This section is from the book "Cyclopedia Of Architecture, Carpentry, And Building", by James C. et al. Also available from Amazon: Cyclopedia Of Architecture, Carpentry And Building.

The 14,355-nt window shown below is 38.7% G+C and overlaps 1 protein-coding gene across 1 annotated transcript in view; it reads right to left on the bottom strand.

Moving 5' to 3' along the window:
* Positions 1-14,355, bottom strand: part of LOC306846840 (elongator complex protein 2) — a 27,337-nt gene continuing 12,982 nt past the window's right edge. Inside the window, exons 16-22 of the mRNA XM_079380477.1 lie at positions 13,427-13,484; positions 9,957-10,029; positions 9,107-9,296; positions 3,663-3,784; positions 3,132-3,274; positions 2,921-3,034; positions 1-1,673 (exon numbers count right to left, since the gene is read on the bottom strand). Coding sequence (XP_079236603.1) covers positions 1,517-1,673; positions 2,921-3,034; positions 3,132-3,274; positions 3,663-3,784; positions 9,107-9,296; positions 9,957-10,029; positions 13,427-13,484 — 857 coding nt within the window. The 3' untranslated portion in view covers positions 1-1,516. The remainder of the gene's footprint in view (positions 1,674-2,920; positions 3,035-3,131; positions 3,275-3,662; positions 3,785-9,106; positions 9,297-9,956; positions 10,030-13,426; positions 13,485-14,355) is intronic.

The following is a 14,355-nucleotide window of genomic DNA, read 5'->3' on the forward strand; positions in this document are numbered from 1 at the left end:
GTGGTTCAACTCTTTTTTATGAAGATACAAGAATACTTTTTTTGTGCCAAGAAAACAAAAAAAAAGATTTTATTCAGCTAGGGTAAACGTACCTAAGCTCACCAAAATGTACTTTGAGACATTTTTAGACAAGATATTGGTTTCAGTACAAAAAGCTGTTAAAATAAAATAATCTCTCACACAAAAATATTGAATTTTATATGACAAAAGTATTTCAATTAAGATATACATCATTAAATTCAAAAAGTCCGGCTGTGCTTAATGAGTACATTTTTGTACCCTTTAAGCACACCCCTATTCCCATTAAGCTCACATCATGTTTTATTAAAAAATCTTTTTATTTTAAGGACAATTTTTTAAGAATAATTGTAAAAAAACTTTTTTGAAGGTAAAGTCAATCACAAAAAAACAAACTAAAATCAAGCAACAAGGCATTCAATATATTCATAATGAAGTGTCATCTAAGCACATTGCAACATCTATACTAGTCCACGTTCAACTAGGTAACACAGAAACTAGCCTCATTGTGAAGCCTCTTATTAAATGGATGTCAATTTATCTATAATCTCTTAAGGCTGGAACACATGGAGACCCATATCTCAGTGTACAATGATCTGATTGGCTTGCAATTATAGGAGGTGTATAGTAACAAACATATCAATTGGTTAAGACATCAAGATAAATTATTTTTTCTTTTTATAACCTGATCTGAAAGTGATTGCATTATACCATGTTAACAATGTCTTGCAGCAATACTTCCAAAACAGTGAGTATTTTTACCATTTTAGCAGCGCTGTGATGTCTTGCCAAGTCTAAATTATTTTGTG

Ash is a wood which is frequently employed for interior finishing in public buildings, such as school houses, churches, and so forth, and also in the cheaper classes of dwelling houses. It is one of the cheapest of hard woods, and is used when it is desired to have a hard-wood finish and when the more expensive kinds of hard wood, such as oak, can not be afforded. The wood is somewhat like oak in texture and appearance, the difference being that ash is coarser, and the pith rays do not show. It is strong, straight grained, and tough, comparatively easy to work, elastic, and fairly durable. It shrinks moderately, seasons with little injury, and will take a good polish. The trees do not grow together in forests, but are scattered. They grow rapidly, and attain only medium height. Of the six different species found in the United States, only two, the "white ash," and the "black ash," are used extensively in building work. The first is most common in the basin of the Ohio River, but is also found in the North from Maine to Minnesota, and in the South, in Texas. The black ash is found from Maine to Minnesota, and southward to Virginia and Arkansas. There is very little difference between the two species. The black ash is also known as the "hoop ash," and the "ground ash."